International Law

Bond v. United States Decided

By Wells Bennett
Monday, June 2, 2014, 11:46 AM

Here's the long-awaited ruling.  It concludes, in short, that a federal statute implementing a treaty prohibition against chemical weapons does not reach the conduct of petitioner Carol Anne Bond.

The Chief Justice authored the opinion for the court, in which Justices Kennedy, Sotomayor, Ginsburg, Breyer and Kagan joined. Justices Scalia, Thomas and Alito each wrote separately, and each concurred in the judgment. The court's opinion begins:

The horrors of chemical warfare were vividly captured by John Singer Sargent in his 1919 painting Gassed. The nearly life-sized work depicts two lines of soldiers, blinded by mustard gas, clinging single file to orderlies guiding them to an improvised aid station. There they would receive little treatment and no relief; many suffered for weeks only to have the gas claim their lives. The soldiers were shown staggering through piles of comrades too seriously burned to even join the procession.

The painting reflects the devastation that Sargent witnessed in the aftermath of the Second Battle of Arras during World War I. That battle and others like it led to an overwhelming consensus in the international community that toxic chemicals should never again be used as weapons against human beings. Today that objective is reflected in the international Convention on Chemical Weapons, which has been ratified or acceded to by 190 countries. The United States, pursuant to the Federal Government’s constitutionally enumerated power to make treaties, ratified the treaty in 1997. To fulfill the United States’ obligations under the Convention, Congress en- acted the Chemical Weapons Convention Implementation Act of 1998. The Act makes it a federal crime for a person to use or possess any chemical weapon, and it punishes violators with severe penalties. It is a statute that, like the Convention it implements, deals with crimes of deadly seriousness.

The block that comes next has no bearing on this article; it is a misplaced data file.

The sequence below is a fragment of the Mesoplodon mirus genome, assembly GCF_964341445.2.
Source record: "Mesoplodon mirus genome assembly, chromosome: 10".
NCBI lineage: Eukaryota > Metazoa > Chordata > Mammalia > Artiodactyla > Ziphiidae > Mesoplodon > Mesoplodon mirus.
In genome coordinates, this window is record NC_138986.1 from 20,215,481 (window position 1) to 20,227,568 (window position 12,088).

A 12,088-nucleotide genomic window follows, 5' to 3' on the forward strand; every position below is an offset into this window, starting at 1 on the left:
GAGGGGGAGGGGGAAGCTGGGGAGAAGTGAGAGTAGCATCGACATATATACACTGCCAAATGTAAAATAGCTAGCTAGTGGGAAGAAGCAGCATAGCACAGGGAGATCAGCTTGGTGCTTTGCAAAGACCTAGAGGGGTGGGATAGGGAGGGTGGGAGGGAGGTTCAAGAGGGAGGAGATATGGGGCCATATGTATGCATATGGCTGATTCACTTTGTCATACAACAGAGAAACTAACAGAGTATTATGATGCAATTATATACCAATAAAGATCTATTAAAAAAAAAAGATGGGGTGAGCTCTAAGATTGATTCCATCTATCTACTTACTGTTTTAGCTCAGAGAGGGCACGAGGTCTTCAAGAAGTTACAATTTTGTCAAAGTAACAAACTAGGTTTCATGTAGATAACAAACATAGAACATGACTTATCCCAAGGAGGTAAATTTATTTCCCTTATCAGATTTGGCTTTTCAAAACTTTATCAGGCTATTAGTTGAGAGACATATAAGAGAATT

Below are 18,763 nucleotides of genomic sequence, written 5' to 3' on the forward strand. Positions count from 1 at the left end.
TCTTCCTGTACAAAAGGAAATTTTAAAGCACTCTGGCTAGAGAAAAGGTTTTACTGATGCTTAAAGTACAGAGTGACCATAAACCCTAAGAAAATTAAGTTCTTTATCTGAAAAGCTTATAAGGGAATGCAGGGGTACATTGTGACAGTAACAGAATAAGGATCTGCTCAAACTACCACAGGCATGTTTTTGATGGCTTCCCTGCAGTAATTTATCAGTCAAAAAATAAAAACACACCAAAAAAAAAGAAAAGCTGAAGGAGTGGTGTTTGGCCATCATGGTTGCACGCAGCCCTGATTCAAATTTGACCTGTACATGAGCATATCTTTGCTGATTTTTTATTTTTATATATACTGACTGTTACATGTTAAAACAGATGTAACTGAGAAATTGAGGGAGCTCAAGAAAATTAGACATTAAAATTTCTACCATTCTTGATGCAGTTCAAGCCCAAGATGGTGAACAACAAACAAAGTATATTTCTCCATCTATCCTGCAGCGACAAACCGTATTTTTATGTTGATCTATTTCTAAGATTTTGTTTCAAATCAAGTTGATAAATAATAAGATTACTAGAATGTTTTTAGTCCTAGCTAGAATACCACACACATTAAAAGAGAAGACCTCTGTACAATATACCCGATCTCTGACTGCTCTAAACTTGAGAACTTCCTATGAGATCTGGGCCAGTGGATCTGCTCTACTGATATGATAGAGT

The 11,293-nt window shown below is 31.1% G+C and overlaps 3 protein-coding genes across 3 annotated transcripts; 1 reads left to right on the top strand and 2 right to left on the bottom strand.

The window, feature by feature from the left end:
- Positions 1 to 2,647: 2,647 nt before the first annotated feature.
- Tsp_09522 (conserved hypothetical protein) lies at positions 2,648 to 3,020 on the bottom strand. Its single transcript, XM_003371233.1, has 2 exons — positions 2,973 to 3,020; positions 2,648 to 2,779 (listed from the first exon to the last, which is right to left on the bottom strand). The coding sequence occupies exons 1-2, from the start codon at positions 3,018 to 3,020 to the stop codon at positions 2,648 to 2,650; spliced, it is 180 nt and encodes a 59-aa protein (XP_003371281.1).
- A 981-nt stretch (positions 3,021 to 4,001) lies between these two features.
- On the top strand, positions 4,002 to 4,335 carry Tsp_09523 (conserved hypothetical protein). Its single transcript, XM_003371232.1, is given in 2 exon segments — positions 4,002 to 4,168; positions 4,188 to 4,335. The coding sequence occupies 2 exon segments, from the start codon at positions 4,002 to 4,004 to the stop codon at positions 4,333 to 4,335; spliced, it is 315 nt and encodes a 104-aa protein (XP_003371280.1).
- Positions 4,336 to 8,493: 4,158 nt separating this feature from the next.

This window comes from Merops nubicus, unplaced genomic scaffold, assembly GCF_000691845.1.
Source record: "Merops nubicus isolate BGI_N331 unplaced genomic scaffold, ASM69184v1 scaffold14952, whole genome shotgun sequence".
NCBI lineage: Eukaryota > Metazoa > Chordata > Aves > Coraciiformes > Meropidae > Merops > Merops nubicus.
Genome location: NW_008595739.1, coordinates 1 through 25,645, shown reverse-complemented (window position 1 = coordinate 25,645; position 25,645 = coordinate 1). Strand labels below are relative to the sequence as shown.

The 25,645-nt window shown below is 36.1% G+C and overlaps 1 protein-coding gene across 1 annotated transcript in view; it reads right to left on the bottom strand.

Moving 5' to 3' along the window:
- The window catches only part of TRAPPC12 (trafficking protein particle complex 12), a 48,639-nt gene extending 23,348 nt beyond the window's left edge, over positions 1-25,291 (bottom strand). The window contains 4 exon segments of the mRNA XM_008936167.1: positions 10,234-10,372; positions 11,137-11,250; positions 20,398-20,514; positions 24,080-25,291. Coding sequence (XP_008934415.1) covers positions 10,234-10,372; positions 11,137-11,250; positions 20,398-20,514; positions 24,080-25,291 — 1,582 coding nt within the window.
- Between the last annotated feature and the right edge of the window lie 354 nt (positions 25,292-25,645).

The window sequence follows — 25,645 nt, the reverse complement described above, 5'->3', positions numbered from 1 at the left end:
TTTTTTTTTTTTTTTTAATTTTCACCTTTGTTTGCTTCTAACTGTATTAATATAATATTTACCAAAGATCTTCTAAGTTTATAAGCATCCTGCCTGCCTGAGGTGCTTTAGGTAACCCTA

The question presented by this case is whether the Implementation Act also reaches a purely local crime: an amateur attempt by a jilted wife to injure her husband’s lover, which ended up causing only a minor thumb burn readily treated by rinsing with water. Because our constitutional structure leaves local criminal activity primarily to the States, we have generally declined to read federal law as intruding on that responsibility, unless Congress has clearly indicated that the law should have such reach.The Chemical Weapons Convention Implementation Act contains no such clear indication, and we accordingly conclude that it does not cover the unremarkable local offense at issue here.